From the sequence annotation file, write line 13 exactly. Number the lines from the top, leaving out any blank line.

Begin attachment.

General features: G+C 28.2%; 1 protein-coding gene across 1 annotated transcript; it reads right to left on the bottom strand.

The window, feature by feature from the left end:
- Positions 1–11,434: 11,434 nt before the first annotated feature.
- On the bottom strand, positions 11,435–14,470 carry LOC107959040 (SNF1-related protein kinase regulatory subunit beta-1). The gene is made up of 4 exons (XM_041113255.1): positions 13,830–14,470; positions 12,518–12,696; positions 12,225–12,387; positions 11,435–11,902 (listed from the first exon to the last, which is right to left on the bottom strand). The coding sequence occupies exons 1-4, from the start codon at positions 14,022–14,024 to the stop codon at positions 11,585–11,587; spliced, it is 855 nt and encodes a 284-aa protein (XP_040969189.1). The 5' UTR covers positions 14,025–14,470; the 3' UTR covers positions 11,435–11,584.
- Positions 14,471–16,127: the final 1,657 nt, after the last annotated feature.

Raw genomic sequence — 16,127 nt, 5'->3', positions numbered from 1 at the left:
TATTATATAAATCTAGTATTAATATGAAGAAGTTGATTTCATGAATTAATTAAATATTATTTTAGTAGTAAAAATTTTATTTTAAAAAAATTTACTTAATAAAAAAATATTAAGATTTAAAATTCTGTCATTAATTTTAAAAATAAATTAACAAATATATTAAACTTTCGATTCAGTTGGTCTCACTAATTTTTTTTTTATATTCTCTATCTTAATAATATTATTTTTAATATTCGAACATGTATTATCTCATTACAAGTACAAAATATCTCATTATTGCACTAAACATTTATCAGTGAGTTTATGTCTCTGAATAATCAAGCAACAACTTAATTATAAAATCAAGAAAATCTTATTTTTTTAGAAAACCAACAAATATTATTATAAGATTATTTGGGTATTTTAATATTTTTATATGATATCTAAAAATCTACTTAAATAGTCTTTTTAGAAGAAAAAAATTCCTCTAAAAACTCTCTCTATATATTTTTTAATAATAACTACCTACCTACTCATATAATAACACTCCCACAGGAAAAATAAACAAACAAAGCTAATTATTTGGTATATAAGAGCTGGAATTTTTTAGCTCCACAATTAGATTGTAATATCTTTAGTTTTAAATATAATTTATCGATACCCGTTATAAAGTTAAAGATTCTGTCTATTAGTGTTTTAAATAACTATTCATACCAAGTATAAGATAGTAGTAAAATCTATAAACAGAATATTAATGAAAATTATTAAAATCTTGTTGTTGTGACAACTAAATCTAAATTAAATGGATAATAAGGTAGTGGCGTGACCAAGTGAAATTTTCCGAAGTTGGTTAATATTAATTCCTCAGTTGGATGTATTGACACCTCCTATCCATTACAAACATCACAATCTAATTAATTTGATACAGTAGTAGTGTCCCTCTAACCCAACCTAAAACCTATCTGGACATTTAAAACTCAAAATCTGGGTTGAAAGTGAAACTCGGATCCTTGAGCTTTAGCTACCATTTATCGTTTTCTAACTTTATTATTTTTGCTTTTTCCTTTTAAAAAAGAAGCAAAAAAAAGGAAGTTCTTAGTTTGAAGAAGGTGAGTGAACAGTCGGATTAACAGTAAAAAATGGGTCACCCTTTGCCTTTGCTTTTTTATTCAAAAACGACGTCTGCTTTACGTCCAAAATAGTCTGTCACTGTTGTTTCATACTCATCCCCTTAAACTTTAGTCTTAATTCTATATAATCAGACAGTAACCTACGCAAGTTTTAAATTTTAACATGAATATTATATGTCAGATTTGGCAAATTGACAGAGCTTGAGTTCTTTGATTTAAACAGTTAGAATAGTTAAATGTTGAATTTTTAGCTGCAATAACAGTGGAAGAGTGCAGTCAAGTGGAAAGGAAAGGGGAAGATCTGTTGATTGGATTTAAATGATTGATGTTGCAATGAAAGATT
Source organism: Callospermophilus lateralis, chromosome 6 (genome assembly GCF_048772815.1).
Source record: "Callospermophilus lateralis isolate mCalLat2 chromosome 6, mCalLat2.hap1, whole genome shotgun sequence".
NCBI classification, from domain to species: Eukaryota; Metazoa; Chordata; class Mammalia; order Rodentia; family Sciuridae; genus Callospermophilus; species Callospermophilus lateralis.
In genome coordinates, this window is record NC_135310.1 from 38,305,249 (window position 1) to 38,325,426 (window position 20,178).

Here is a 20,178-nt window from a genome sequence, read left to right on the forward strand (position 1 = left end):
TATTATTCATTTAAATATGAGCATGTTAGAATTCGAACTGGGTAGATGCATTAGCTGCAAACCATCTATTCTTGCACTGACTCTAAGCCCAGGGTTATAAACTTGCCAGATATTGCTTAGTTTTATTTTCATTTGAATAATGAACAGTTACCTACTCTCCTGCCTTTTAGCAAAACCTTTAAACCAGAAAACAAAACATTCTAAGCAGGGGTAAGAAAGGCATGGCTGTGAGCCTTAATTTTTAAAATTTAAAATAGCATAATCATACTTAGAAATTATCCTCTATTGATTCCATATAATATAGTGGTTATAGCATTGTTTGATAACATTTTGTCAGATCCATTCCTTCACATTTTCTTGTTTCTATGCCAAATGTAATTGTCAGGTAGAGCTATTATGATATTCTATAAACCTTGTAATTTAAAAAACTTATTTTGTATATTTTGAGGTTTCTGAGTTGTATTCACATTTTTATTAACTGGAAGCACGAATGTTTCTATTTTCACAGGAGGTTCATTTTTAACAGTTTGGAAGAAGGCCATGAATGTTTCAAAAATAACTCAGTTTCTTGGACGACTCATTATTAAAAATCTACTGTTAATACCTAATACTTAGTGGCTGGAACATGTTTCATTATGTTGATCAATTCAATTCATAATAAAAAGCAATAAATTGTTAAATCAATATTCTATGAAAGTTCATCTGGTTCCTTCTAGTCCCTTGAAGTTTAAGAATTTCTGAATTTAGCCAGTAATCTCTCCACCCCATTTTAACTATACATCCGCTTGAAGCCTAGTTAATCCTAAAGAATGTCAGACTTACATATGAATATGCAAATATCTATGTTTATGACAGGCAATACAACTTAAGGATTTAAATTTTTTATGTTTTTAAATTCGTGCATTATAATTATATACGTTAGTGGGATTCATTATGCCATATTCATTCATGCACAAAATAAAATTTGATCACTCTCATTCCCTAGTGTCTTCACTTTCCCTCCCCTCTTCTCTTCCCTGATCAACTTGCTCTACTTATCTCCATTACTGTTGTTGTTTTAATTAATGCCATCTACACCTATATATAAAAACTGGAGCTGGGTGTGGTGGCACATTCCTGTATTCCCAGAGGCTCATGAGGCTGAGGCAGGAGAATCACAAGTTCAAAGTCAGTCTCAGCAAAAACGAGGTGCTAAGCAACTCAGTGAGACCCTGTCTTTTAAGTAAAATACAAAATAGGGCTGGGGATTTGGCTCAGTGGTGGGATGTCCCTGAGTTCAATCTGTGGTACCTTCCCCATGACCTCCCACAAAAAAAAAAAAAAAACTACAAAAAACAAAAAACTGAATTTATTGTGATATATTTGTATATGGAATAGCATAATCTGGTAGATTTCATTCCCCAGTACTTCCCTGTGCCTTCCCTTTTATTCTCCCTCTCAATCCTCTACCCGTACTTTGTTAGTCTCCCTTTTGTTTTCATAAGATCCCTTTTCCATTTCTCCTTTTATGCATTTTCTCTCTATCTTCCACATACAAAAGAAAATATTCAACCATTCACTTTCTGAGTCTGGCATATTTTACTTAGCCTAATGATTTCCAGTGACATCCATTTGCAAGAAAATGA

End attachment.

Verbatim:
TATTATTCATTTAAATATGAGCATGTTAGAATTCGAACTGGGTAGATGCATTAGCTGCAAACCATCTATTCTTGCACTGACTCTAAGCCCAGGGTTATAAACTTGCCAGATATTGCTTAGTTTTATTTTCATTTGAATAATGAACAGTTACCTACTCTCCTGCCTTTTAGCAAAACCTTTAAACCAGAAAACAAAACATTCTAAGCAGGGGTAAGAAAGGCATGGCTGTGAGCCTTAATTTTTAAAATTTAAAATAGCATAATCATACTTAGAAATTATCCTCTATTGATTCCATATAATATAGTGGTTATAGCATTGTTTGATAACATTTTGTCAGATCCATTCCTTCACATTTTCTTGTTTCTATGCCAAATGTAATTGTCAGGTAGAGCTATTATGATATTCTATAAACCTTGTAATTTAAAAAACTTATTTTGTATATTTTGAGGTTTCTGAGTTGTATTCACATTTTTATTAACTGGAAGCACGAATGTTTCTATTTTCACAGGAGGTTCATTTTTAACAGTTTGGAAGAAGGCCATGAATGTTTCAAAAATAACTCAGTTTCTTGGACGACTCATTATTAAAAATCTACTGTTAATACCTAATACTTAGTGGCTGGAACATGTTTCATTATGTTGATCAATTCAATTCATAATAAAAAGCAATAAATTGTTAAATCAATATTCTATGAAAGTTCATCTGGTTCCTTCTAGTCCCTTGAAGTTTAAGAATTTCTGAATTTAGCCAGTAATCTCTCCACCCCATTTTAACTATACATCCGCTTGAAGCCTAGTTAATCCTAAAGAATGTCAGACTTACATATGAATATGCAAATATCTATGTTTATGACAGGCAATACAACTTAAGGATTTAAATTTTTTATGTTTTTAAATTCGTGCATTATAATTATATACGTTAGTGGGATTCATTATGCCATATTCATTCATGCACAAAATAAAATTTGATCACTCTCATTCCCTAGTGTCTTCACTTTCCCTCCCCTCTTCTCTTCCCTGATCAACTTGCTCTACTTATCTCCATTACTGTTGTTGTTTTAATTAATGCCATCTACACCTATATATAAAAACTGGAGCTGGGTGTGGTGGCACATTCCTGTATTCCCAGAGGCTCATGAGGCTGAGGCAGGAGAATCACAAGTTCAAAGTCAGTCTCAGCAAAAACGAGGTGCTAAGCAACTCAGTGAGACCCTGTCTTTTAAGTAAAATACAAAATAGGGCTGGGGATTTGGCTCAGTGGTGGGATGTCCCTGAGTTCAATCTGTGGTACCTTCCCCATGACCTCCCACAAAAAAAAAAAAAAAACTACAAAAAACAAAAAACTGAATTTATTGTGATATATTTGTATATGGAATAGCATAATCTGGTAGATTTCATTCCCCAGTACTTCCCTGTGCCTTCCCTTTTATTCTCCCTCTCAATCCTCTACCCGTACTTTGTTAGTCTCCCTTTTGTTTTCATAAGATCCCTTTTCCATTTCTCCTTTTATGCATTTTCTCTCTATCTTCCACATACAAAAGAAAATATTCAACCATTCACTTTCTGAGTCTGGCATATTTTACTTAGCCTAATGATTTCCAGTGACATCCATTTGCAAGAAAATGA